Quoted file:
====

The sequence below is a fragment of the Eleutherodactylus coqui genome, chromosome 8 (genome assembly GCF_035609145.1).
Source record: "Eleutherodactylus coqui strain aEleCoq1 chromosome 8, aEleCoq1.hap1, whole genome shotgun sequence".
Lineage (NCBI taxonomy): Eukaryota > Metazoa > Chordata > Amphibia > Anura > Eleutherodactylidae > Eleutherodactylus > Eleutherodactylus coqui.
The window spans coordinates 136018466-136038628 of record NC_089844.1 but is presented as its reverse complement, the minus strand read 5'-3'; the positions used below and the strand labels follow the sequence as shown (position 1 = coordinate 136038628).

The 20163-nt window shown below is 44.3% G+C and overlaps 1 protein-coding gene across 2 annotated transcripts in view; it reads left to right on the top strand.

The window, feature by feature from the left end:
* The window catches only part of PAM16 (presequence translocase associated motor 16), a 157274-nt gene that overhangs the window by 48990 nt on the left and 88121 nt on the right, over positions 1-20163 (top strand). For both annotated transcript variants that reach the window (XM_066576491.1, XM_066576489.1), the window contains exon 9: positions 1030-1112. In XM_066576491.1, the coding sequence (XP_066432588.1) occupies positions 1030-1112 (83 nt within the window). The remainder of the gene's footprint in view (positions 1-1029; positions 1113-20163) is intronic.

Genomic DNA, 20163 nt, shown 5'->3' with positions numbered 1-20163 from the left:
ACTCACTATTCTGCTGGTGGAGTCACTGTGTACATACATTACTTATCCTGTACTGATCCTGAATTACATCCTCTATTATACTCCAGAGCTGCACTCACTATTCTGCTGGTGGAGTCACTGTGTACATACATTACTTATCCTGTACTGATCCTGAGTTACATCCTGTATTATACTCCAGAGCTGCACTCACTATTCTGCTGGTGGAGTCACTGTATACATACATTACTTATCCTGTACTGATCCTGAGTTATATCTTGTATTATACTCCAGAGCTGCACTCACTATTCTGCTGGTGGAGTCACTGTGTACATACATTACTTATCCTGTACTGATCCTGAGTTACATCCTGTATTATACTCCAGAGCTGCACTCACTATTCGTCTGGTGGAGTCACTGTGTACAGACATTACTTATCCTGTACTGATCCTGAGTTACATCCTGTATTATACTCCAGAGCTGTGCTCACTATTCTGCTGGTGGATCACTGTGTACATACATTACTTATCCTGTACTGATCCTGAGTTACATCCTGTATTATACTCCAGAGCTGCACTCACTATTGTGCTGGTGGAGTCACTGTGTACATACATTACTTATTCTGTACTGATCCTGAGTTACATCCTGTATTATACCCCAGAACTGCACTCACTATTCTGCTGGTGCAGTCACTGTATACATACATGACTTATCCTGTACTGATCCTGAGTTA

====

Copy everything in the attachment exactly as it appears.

The sequence below is a fragment of the Eleutherodactylus coqui genome, chromosome 8 (genome assembly GCF_035609145.1).
Source record: "Eleutherodactylus coqui strain aEleCoq1 chromosome 8, aEleCoq1.hap1, whole genome shotgun sequence".
Lineage (NCBI taxonomy): Eukaryota > Metazoa > Chordata > Amphibia > Anura > Eleutherodactylidae > Eleutherodactylus > Eleutherodactylus coqui.
The window spans coordinates 136018466-136038628 of record NC_089844.1 but is presented as its reverse complement, the minus strand read 5'-3'; the positions used below and the strand labels follow the sequence as shown (position 1 = coordinate 136038628).

The 20163-nt window shown below is 44.3% G+C and overlaps 1 protein-coding gene across 2 annotated transcripts in view; it reads left to right on the top strand.

The window, feature by feature from the left end:
* The window catches only part of PAM16 (presequence translocase associated motor 16), a 157274-nt gene that overhangs the window by 48990 nt on the left and 88121 nt on the right, over positions 1-20163 (top strand). For both annotated transcript variants that reach the window (XM_066576491.1, XM_066576489.1), the window contains exon 9: positions 1030-1112. In XM_066576491.1, the coding sequence (XP_066432588.1) occupies positions 1030-1112 (83 nt within the window). The remainder of the gene's footprint in view (positions 1-1029; positions 1113-20163) is intronic.

Genomic DNA, 20163 nt, shown 5'->3' with positions numbered 1-20163 from the left:
ACTCACTATTCTGCTGGTGGAGTCACTGTGTACATACATTACTTATCCTGTACTGATCCTGAATTACATCCTCTATTATACTCCAGAGCTGCACTCACTATTCTGCTGGTGGAGTCACTGTGTACATACATTACTTATCCTGTACTGATCCTGAGTTACATCCTGTATTATACTCCAGAGCTGCACTCACTATTCTGCTGGTGGAGTCACTGTATACATACATTACTTATCCTGTACTGATCCTGAGTTATATCTTGTATTATACTCCAGAGCTGCACTCACTATTCTGCTGGTGGAGTCACTGTGTACATACATTACTTATCCTGTACTGATCCTGAGTTACATCCTGTATTATACTCCAGAGCTGCACTCACTATTCGTCTGGTGGAGTCACTGTGTACAGACATTACTTATCCTGTACTGATCCTGAGTTACATCCTGTATTATACTCCAGAGCTGTGCTCACTATTCTGCTGGTGGATCACTGTGTACATACATTACTTATCCTGTACTGATCCTGAGTTACATCCTGTATTATACTCCAGAGCTGCACTCACTATTGTGCTGGTGGAGTCACTGTGTACATACATTACTTATTCTGTACTGATCCTGAGTTACATCCTGTATTATACCCCAGAACTGCACTCACTATTCTGCTGGTGCAGTCACTGTATACATACATGACTTATCCTGTACTGATCCTGAGTTA